• Quickly pour the monobath at room temperature (70-72°F or 21-22°C) into your daylight tank. Ensure that the negatives are completely covered by the monobath fluid. Agitate using the inversion method continuously for the first minute, then invert once at each subsequent 30-second interval. Total development time is 6 minutes.
  • pH 8-10 (MSDS)

03: Kodak XTOL

  • 1:2 Dilution, 10 minutes @ 22C
  • Agitation: XTOL-documented agitation: 5-7 initial, 2 inversions every 30s.
  • Water stop bath
    TF-4 Fix 5 minutes
  • Ilford water-saving wash
  • Photo Flo and hang dry overnight
  • pH 8.2 (MSDS)

Cameras, metering and scanning

As with part one, we’re keeping this simple!

Cameras and metering used

All cameras used should be operating within the manufacturer’s specification (shutter speeds, meter working 100%, light seals intact, etc.).

  • Nikon F2 center-weighted meter performed the best (NOTE: This F2 was recently fully serviced by Sover Wong in the U.K., including the DP-12 meter).
  • Nikon F4 spot metering, Adams Zone System.
  • Nikon F6 spot metering, Adams Zone System (I use the F6 as it allows me to dump “EXIF” from the rolls).

Scanning Workflow

  • Scan entire roll through a Kodak Pakon F-135, using the TLX client -> 16-bit Planar Raw files.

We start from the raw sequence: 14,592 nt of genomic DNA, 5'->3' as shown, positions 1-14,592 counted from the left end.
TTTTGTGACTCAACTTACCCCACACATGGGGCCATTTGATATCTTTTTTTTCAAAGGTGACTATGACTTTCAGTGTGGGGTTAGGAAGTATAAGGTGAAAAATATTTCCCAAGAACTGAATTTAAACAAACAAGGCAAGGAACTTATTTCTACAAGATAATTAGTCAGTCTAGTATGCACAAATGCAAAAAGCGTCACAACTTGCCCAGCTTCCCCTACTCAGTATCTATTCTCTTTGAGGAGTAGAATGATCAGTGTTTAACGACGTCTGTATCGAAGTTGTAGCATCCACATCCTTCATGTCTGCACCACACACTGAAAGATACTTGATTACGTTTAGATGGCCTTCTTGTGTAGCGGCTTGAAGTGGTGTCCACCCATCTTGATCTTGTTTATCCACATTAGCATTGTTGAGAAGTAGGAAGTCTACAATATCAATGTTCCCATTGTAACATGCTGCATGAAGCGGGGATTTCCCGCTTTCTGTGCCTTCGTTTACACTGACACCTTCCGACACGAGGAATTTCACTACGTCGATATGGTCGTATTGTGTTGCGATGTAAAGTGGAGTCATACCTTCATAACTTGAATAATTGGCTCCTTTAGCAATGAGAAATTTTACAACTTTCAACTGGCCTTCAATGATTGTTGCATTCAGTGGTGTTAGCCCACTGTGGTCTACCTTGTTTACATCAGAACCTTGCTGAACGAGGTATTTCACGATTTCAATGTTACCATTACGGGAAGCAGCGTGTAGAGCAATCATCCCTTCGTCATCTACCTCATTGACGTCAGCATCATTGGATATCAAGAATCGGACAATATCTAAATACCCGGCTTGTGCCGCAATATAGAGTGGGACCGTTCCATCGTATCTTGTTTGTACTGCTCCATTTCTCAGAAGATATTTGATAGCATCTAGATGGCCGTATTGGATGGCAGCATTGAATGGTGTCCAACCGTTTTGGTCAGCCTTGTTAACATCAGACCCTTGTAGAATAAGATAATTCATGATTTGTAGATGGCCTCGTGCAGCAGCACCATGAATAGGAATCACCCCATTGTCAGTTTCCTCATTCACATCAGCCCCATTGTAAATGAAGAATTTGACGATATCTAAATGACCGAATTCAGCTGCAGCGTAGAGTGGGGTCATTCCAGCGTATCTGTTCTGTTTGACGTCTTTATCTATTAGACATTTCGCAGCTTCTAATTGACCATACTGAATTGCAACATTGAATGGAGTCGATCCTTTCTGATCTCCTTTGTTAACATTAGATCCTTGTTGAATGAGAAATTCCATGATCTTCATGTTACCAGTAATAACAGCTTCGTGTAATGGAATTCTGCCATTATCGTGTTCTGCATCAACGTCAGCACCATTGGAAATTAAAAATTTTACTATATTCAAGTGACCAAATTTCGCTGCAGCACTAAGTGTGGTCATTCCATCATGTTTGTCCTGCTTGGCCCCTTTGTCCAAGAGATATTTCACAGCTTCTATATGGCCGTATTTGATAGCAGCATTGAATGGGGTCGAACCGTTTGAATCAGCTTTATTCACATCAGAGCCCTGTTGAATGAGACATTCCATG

• Convert the 16-bit raw to a linear tiff using ImageMagick.
  • Invert the negative using Colorperfect in monochrome neg mode (default BW Start setting).
  • Load into Adobe Lightroom for cataloging, possible dust removal, minimal cropping.
  • No further adjustments (I stay away from Adobe’s laplacian filters: highlight/shadow/clarity sliders)

Scanner focusing

  • For some reason, I thought my Pakon focusing was off, but none of my images using Kodak D-96 are sharp, so maybe this developer results in too much softness.


All the tests here were developed in a Paterson tank. The three subsections below describe the development scheme used, as well as two sample images each.

You may click/tap the images to view them in fullscreen, or you can follow the Flickr link under each mini-gallery to see all images from each roll.